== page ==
Meanwhile, half a world away, Gandalf Ian McKellan had been captured by the Necromancer also Cumberbatch , who was revealed to be that ancient evil, Sauron. Earlier this month there was a that the Extended Edition of Peter Jackson's The Hobbit: The Battle of the Five Armies would be rated R. With Smaug and the Necromancer out of the way among other developments, like Bard's semi-reluctant rise to leader of men , it's on to the protracted second act of The Battle of the Five Armies. he does, and spoiler for those who have not yet watched the ten-minute scene that made this obvious kills Thorin. He is, and his joy oozes out of each shot, scene and delirious clash of the Tolkien titans. Come on, the entire battle was about the gold.
I think Peter Jackson forgot that this story is called The Hobbit because Bilbo is supposed to be the main character, not Thorin. Battle of the 25 Armies plus a couple of random giant mountain goats and a pig thrown in for good measure. Unfortunately, that self-parody is arguably made even more apparent in the strangely hyper-violent 164-minute Extended Edition cut. As a fan of the books I already know the answer, but the movie didn't really care to explain this important part of the story. It's as if, after all the complaints about splitting a pamphlet of a novel into three parts, Peter Jackson is playing a joke on us: This is what you get when you ask for Middle-earth-lite.
Awards: Nominated for 1 Oscar. Thorin seems overmatched until an army led by Dwarf-Lord Dain, Thorin's kinsman, approaches from the Iron Hills to the northeast. Bilbo is further relegated to the proverbial bench, with almost nothing of significance to do beyond delivering the Arkenstone to Lee Pace's Thranduil. Let's not forget about the scene wherein Legolas grabs a flying bat, or when Bard uses his son Bain to shoot an arrow, which should make him fall but somehow it doesn't, or when Dain and Thorin decide to hug in the middle of a battle, or when Azog somehow manages to float and dramatically opens his eyes. Still, it's perfectly in step with Jackson and cinematographer Andrew Lesnie's intentions and quite stunning on the whole, not to mention free from significant artifacting, banding, aliasing and other issues.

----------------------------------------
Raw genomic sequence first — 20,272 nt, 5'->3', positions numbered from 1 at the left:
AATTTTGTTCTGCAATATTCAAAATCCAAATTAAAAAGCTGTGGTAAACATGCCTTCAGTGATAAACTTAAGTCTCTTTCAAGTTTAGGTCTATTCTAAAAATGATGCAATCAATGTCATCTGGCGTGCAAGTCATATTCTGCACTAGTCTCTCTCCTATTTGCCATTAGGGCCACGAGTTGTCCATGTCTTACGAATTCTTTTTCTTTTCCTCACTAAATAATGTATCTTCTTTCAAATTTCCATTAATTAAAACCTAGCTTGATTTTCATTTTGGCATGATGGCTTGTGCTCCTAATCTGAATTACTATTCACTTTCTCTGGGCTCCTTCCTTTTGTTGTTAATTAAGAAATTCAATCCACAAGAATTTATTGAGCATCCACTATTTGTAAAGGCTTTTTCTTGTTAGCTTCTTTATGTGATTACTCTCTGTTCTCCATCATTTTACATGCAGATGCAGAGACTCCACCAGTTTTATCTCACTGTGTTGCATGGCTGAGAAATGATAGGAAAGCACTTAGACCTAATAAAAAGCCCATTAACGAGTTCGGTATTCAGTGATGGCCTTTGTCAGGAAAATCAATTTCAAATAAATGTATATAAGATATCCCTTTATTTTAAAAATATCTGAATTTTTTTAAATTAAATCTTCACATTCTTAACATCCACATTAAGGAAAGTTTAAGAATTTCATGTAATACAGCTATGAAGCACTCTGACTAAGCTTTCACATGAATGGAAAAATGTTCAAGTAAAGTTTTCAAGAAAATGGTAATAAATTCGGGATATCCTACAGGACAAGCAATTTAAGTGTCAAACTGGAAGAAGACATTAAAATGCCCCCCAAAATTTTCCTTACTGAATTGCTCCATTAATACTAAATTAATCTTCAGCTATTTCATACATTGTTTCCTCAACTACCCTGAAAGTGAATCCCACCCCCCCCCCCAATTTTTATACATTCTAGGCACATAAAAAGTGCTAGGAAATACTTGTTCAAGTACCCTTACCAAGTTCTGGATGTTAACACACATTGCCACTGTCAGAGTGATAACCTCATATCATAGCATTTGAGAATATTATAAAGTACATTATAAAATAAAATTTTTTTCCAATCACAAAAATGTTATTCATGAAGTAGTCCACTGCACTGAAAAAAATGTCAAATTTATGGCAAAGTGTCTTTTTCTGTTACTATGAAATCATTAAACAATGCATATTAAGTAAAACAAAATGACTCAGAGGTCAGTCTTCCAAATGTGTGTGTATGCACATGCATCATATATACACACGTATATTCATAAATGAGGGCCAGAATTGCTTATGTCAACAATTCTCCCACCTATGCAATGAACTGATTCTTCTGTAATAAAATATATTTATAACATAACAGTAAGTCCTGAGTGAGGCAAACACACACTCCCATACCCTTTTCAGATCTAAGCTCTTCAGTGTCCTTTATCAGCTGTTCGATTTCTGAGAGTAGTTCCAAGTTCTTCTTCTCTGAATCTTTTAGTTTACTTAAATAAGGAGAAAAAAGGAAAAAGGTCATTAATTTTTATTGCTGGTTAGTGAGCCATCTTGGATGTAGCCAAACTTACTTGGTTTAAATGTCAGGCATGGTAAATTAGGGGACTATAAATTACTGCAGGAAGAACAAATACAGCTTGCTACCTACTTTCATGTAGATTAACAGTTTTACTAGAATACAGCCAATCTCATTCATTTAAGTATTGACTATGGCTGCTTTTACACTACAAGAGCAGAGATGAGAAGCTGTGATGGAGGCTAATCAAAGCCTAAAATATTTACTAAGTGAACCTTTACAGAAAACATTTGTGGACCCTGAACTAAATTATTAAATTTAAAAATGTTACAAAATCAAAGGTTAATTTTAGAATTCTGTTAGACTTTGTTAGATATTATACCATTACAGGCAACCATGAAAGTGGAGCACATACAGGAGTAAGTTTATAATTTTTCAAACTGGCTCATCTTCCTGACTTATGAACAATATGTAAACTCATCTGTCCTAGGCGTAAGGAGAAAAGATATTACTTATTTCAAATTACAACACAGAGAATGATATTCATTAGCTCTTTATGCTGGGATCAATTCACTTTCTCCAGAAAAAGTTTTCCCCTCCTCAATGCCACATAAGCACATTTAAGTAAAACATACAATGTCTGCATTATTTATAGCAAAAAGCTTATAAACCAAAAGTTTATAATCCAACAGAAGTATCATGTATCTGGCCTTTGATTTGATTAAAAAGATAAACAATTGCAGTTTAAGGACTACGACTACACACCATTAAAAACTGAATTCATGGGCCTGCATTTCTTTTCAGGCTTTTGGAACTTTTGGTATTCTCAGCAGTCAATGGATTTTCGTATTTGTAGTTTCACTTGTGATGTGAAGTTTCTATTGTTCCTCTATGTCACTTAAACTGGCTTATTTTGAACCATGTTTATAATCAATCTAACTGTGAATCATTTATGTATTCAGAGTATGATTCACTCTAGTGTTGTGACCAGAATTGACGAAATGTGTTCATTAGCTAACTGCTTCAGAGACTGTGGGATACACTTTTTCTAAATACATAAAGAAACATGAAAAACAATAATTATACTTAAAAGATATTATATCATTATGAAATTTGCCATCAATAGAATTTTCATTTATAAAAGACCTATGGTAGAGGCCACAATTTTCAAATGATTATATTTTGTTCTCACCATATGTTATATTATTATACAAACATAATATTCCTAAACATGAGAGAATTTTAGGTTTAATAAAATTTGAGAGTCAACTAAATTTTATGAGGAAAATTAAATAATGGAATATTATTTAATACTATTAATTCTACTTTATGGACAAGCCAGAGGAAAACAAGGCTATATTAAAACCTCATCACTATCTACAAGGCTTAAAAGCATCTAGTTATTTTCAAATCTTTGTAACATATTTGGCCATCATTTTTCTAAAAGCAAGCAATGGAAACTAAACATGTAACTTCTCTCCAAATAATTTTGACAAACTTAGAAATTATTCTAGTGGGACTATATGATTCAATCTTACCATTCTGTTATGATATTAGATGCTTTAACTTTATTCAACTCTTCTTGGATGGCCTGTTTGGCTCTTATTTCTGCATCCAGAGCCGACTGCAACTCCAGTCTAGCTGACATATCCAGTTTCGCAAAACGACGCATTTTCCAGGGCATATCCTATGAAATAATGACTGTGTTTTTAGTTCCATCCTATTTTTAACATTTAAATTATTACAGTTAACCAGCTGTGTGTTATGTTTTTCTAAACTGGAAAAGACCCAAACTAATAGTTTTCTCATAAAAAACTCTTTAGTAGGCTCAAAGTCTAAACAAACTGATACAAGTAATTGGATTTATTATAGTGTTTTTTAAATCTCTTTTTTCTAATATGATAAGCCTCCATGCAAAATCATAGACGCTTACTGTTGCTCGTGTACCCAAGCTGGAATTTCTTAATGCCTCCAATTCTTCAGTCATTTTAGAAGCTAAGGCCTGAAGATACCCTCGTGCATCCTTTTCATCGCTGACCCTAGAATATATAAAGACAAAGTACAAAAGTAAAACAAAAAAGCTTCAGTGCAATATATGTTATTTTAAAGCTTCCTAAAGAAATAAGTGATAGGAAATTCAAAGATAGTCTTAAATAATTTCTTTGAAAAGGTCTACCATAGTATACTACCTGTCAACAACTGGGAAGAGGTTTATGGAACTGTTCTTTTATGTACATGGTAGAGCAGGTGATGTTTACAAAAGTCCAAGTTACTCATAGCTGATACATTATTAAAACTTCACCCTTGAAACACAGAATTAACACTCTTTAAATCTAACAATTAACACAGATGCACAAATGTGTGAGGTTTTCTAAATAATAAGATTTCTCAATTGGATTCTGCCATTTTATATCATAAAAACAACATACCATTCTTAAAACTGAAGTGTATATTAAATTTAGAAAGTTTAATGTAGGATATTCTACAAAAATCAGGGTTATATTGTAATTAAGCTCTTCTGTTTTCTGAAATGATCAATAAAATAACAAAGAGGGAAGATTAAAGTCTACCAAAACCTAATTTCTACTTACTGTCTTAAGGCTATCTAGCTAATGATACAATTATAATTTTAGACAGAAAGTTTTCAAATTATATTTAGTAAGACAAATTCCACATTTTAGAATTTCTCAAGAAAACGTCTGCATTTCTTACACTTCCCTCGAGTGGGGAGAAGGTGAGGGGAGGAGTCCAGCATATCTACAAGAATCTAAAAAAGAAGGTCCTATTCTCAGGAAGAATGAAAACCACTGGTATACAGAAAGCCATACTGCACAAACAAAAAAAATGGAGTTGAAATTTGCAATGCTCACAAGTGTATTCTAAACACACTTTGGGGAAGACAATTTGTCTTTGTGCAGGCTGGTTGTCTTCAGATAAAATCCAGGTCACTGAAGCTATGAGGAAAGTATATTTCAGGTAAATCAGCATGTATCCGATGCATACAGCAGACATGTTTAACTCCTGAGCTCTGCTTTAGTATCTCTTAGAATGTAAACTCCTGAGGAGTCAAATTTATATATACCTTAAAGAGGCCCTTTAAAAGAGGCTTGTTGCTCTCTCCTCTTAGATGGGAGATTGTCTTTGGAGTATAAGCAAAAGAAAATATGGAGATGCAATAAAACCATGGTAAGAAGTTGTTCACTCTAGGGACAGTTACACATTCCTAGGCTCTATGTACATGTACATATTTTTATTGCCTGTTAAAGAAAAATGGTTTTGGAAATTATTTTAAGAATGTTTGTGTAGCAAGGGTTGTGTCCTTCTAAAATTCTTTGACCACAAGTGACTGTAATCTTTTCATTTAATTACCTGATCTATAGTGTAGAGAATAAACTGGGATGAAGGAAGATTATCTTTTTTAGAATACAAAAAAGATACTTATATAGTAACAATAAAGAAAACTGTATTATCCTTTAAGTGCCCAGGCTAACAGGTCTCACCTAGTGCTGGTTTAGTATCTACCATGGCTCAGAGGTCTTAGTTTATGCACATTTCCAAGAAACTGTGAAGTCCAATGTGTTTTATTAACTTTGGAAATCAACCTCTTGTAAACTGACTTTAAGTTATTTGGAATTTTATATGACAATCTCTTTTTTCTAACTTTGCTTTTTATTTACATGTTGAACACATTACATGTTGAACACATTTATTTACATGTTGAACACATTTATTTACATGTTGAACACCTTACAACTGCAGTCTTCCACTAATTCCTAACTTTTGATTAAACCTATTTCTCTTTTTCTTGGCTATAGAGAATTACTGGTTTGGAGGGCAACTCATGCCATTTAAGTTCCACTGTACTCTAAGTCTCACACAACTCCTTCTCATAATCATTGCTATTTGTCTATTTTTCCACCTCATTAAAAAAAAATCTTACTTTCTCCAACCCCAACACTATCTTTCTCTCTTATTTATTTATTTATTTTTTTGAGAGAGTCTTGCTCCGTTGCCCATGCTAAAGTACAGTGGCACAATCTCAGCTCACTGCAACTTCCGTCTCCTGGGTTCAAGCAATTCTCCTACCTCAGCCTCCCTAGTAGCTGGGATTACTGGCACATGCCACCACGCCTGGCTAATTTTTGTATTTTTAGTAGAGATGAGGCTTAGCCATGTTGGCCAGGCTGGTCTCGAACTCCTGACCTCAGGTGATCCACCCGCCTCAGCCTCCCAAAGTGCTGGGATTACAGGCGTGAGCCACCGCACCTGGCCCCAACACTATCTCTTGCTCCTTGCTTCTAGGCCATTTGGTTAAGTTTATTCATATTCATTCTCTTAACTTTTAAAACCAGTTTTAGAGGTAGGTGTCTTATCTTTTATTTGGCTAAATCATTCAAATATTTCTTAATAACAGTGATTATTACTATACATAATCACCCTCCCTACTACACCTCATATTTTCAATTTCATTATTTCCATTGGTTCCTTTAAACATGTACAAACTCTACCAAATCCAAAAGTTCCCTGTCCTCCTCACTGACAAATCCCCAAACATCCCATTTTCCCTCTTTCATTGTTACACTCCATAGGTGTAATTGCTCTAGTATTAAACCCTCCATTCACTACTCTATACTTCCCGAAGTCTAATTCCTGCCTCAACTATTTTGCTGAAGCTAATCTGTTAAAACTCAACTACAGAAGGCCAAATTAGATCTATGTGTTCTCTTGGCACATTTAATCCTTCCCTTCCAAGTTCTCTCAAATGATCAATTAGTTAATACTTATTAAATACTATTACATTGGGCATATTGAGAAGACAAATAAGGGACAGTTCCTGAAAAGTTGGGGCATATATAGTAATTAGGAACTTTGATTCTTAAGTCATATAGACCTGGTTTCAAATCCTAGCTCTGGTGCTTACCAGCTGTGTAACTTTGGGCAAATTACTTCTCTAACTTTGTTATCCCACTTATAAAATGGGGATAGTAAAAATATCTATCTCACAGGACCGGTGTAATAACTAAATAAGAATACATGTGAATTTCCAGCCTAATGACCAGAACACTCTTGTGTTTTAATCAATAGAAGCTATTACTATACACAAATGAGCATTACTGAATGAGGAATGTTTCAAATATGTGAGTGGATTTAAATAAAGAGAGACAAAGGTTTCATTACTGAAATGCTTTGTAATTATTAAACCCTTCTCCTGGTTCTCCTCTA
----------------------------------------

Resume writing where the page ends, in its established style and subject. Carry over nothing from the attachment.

Beorn basically got fifteen seconds, if not less, screen time in the last installment of this trilogy. The industry has to have the audience in order to make these films. It might have been sad if I hadn't been waiting around for ten minutes knowing that he would get killed. Now the poor boy is dead because he had a crush on a badly written elf which also completely degrades the importance of Legolas and Gimli's friendship. By now we should all be braced for Super Legolas and his physics-defying fighting style. Armitage and Bilbo provide the best performances of the film - mostly internal; mostly in the eyes - and their farewell is one of the more moving moments in a trilogy that has largely prioritised humour over pathos.